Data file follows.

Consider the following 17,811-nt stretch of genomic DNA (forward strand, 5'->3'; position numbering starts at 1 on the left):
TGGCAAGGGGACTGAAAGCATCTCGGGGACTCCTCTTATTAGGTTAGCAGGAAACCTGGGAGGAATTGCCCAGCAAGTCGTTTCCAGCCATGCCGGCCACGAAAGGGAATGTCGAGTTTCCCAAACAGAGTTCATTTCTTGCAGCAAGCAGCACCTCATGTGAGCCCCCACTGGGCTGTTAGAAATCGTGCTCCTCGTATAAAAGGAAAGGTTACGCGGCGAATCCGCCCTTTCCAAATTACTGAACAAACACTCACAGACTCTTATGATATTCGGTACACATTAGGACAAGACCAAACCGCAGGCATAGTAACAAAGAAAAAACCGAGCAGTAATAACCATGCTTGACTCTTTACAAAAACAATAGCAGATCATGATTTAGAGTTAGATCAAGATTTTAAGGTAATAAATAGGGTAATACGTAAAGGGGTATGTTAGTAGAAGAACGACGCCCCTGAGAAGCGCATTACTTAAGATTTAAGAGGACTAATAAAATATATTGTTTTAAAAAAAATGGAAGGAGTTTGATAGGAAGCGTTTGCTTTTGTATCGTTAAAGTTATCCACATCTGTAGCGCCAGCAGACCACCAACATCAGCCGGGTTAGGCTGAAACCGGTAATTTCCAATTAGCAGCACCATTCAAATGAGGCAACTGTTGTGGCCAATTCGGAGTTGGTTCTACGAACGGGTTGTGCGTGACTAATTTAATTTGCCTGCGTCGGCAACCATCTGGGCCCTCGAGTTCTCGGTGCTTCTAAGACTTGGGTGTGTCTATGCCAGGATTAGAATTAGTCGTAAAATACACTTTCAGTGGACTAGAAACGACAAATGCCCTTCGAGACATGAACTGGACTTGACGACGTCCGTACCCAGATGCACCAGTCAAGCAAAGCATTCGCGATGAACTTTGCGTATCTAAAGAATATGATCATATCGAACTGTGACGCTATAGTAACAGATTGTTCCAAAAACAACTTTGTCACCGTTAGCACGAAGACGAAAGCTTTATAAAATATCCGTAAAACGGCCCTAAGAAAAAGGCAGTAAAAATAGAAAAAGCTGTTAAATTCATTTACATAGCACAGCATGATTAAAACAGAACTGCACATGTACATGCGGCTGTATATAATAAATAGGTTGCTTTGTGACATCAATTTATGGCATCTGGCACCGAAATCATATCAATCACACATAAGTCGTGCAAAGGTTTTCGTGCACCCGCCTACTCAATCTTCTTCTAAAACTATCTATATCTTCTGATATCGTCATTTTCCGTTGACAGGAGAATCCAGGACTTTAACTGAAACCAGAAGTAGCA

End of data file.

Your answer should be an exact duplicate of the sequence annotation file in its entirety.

Consider the following 17,811-nt stretch of genomic DNA (forward strand, 5'->3'; position numbering starts at 1 on the left):
TGGCAAGGGGACTGAAAGCATCTCGGGGACTCCTCTTATTAGGTTAGCAGGAAACCTGGGAGGAATTGCCCAGCAAGTCGTTTCCAGCCATGCCGGCCACGAAAGGGAATGTCGAGTTTCCCAAACAGAGTTCATTTCTTGCAGCAAGCAGCACCTCATGTGAGCCCCCACTGGGCTGTTAGAAATCGTGCTCCTCGTATAAAAGGAAAGGTTACGCGGCGAATCCGCCCTTTCCAAATTACTGAACAAACACTCACAGACTCTTATGATATTCGGTACACATTAGGACAAGACCAAACCGCAGGCATAGTAACAAAGAAAAAACCGAGCAGTAATAACCATGCTTGACTCTTTACAAAAACAATAGCAGATCATGATTTAGAGTTAGATCAAGATTTTAAGGTAATAAATAGGGTAATACGTAAAGGGGTATGTTAGTAGAAGAACGACGCCCCTGAGAAGCGCATTACTTAAGATTTAAGAGGACTAATAAAATATATTGTTTTAAAAAAAATGGAAGGAGTTTGATAGGAAGCGTTTGCTTTTGTATCGTTAAAGTTATCCACATCTGTAGCGCCAGCAGACCACCAACATCAGCCGGGTTAGGCTGAAACCGGTAATTTCCAATTAGCAGCACCATTCAAATGAGGCAACTGTTGTGGCCAATTCGGAGTTGGTTCTACGAACGGGTTGTGCGTGACTAATTTAATTTGCCTGCGTCGGCAACCATCTGGGCCCTCGAGTTCTCGGTGCTTCTAAGACTTGGGTGTGTCTATGCCAGGATTAGAATTAGTCGTAAAATACACTTTCAGTGGACTAGAAACGACAAATGCCCTTCGAGACATGAACTGGACTTGACGACGTCCGTACCCAGATGCACCAGTCAAGCAAAGCATTCGCGATGAACTTTGCGTATCTAAAGAATATGATCATATCGAACTGTGACGCTATAGTAACAGATTGTTCCAAAAACAACTTTGTCACCGTTAGCACGAAGACGAAAGCTTTATAAAATATCCGTAAAACGGCCCTAAGAAAAAGGCAGTAAAAATAGAAAAAGCTGTTAAATTCATTTACATAGCACAGCATGATTAAAACAGAACTGCACATGTACATGCGGCTGTATATAATAAATAGGTTGCTTTGTGACATCAATTTATGGCATCTGGCACCGAAATCATATCAATCACACATAAGTCGTGCAAAGGTTTTCGTGCACCCGCCTACTCAATCTTCTTCTAAAACTATCTATATCTTCTGATATCGTCATTTTCCGTTGACAGGAGAATCCAGGACTTTAACTGAAACCAGAAGTAGCA